Sunburn is dangerous. It may increase the risk of skin cancer, even though we may have been burned – as children – before we were aware of the consequences. We have been warned time and again, but we still see skins red as tomatoes from the sun.
That’s why some organizations continue to emphasize informing the consumer. This Cancer Research (UK) video explains what happens to cells when the sun damages them and the difference with other burns caused by hot objects. The other burns heal, but burns from the sun can have dramatic consequences many years later. Contact burns merely destroy some skin cells, nothing more. Sunburn also destroys cells, but it also alters the DNA of surviving cells and this can lead to the development of cancer. A simple but enlightening reason not to forget to protect yourself from the sun.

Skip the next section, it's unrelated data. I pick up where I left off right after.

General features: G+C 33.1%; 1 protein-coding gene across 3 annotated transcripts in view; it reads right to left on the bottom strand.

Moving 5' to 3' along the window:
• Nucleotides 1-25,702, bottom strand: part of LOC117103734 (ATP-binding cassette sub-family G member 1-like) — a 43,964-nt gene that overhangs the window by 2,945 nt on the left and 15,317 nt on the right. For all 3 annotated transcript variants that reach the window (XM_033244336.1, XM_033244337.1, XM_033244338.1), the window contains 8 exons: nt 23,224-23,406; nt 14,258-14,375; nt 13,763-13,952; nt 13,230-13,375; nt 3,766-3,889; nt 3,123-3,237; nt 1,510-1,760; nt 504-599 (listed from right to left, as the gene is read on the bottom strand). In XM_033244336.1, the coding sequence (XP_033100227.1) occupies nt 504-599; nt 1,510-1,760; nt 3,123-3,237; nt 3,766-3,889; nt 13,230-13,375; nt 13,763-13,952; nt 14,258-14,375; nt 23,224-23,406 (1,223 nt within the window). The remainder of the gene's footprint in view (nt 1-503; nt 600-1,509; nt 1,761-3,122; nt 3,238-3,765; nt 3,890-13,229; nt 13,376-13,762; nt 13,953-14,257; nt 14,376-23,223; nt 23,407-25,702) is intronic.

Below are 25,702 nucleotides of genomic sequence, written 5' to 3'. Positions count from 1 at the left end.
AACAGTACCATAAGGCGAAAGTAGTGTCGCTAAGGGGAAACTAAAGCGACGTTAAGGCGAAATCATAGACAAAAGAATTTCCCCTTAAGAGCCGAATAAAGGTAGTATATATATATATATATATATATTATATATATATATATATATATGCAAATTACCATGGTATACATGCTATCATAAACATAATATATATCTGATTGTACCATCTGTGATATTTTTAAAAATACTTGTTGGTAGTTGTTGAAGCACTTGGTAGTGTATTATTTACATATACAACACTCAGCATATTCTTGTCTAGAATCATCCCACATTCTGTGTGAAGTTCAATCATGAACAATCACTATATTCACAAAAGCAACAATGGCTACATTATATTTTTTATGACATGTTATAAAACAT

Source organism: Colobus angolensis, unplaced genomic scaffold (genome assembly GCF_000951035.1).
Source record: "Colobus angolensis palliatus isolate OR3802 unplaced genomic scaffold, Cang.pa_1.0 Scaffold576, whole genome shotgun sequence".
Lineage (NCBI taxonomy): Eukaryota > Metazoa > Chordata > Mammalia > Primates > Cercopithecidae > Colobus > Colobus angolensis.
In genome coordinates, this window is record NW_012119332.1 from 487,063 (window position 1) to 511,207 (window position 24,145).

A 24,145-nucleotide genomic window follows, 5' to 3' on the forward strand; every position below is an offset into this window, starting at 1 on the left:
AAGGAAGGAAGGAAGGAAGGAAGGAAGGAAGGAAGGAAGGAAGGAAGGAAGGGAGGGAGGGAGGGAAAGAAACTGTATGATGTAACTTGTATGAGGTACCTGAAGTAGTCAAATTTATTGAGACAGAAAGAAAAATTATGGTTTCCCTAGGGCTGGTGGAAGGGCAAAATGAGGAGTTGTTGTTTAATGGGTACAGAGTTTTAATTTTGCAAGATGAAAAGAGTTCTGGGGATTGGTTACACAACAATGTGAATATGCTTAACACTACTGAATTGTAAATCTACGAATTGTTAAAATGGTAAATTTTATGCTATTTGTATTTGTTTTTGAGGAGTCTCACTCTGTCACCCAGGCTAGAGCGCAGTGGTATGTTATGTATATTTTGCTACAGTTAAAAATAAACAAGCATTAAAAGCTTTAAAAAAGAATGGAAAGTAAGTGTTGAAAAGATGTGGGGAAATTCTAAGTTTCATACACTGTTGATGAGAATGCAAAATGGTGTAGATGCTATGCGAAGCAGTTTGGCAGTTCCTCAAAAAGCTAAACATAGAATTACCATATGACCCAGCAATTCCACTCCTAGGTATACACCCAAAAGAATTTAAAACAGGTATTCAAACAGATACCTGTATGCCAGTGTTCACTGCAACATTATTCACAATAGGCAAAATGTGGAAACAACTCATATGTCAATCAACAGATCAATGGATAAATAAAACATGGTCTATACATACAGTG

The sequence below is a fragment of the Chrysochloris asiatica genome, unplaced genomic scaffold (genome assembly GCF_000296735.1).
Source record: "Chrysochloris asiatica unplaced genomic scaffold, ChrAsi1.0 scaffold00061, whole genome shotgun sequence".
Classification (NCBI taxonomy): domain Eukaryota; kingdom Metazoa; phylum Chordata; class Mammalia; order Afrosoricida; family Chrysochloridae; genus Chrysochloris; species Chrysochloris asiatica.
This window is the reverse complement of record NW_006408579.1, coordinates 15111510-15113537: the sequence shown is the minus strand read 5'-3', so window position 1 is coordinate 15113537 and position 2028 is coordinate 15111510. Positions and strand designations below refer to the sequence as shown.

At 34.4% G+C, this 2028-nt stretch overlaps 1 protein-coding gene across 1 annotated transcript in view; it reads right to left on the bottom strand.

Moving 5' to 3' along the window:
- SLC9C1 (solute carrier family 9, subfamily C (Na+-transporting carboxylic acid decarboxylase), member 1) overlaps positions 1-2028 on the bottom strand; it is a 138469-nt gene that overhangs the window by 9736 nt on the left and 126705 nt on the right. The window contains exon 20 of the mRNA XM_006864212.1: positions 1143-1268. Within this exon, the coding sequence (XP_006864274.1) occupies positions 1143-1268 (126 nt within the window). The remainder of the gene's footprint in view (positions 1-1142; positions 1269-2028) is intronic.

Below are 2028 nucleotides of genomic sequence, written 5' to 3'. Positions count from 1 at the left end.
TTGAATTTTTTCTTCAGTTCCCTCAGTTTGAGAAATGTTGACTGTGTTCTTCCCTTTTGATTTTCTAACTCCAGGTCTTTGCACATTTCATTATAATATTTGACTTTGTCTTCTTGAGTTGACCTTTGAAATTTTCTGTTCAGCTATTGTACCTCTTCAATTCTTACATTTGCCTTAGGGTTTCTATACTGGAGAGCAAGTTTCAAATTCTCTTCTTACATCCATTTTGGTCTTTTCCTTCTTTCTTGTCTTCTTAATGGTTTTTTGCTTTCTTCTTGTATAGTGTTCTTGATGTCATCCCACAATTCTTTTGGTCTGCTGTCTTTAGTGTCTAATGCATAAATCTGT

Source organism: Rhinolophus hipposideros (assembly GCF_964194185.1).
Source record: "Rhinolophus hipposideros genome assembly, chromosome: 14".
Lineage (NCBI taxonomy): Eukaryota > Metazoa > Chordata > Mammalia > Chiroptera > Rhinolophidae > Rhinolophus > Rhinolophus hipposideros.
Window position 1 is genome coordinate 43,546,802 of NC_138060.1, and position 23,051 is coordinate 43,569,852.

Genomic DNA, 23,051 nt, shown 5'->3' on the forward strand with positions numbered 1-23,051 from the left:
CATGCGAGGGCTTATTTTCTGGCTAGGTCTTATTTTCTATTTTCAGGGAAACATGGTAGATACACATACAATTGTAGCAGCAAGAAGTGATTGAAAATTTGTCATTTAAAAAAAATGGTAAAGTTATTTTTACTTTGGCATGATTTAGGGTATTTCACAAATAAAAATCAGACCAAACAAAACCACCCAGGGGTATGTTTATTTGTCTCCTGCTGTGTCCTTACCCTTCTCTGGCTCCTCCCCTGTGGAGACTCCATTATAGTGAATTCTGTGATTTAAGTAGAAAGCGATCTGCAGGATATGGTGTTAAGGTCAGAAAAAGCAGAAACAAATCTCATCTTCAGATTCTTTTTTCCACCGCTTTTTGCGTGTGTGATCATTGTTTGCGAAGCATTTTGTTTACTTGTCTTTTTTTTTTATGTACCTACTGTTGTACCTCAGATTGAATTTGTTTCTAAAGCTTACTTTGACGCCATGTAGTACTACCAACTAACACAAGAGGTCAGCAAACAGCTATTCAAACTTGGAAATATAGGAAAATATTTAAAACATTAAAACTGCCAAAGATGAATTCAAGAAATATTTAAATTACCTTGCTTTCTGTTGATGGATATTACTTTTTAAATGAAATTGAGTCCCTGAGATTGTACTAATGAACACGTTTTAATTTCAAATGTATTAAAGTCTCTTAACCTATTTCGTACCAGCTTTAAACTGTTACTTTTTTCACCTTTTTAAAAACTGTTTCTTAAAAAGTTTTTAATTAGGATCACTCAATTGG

The message is clear. Although the body tries to repair the damage caused by the sun, it isn’t always successful. Returning from your holidays with burned skin once every two years can triple your risk of developing melanoma, the most aggressive type of skin cancer. Those who have been sunburned as children should pay an occasional visit to a dermatologist.
Conclusion: when you step oudoors to enjoy some good weather, it is important to protect yourself by wearing appropriate clothing and sunglasses and by applying, as a minimum, an SPF-15 sunscreen.